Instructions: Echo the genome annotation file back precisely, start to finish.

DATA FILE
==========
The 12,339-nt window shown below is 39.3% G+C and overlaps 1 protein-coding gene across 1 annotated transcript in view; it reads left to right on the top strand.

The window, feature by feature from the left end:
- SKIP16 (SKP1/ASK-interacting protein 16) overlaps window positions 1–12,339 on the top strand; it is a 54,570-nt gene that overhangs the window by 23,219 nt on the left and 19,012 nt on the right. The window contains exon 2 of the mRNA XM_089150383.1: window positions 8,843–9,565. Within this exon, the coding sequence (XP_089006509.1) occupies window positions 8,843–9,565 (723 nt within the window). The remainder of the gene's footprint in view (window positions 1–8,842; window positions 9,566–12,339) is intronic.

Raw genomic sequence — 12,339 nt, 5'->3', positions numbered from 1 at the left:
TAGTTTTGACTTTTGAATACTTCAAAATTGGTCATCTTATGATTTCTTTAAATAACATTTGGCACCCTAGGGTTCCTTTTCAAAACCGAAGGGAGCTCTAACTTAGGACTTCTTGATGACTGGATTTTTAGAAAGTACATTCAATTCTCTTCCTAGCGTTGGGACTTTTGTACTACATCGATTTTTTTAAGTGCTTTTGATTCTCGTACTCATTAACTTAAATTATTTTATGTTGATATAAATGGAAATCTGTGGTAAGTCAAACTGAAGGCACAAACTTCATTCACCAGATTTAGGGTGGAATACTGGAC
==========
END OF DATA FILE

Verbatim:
The 12,339-nt window shown below is 39.3% G+C and overlaps 1 protein-coding gene across 1 annotated transcript in view; it reads left to right on the top strand.

The window, feature by feature from the left end:
- SKIP16 (SKP1/ASK-interacting protein 16) overlaps window positions 1–12,339 on the top strand; it is a 54,570-nt gene that overhangs the window by 23,219 nt on the left and 19,012 nt on the right. The window contains exon 2 of the mRNA XM_089150383.1: window positions 8,843–9,565. Within this exon, the coding sequence (XP_089006509.1) occupies window positions 8,843–9,565 (723 nt within the window). The remainder of the gene's footprint in view (window positions 1–8,842; window positions 9,566–12,339) is intronic.

Raw genomic sequence — 12,339 nt, 5'->3', positions numbered from 1 at the left:
TAGTTTTGACTTTTGAATACTTCAAAATTGGTCATCTTATGATTTCTTTAAATAACATTTGGCACCCTAGGGTTCCTTTTCAAAACCGAAGGGAGCTCTAACTTAGGACTTCTTGATGACTGGATTTTTAGAAAGTACATTCAATTCTCTTCCTAGCGTTGGGACTTTTGTACTACATCGATTTTTTTAAGTGCTTTTGATTCTCGTACTCATTAACTTAAATTATTTTATGTTGATATAAATGGAAATCTGTGGTAAGTCAAACTGAAGGCACAAACTTCATTCACCAGATTTAGGGTGGAATACTGGAC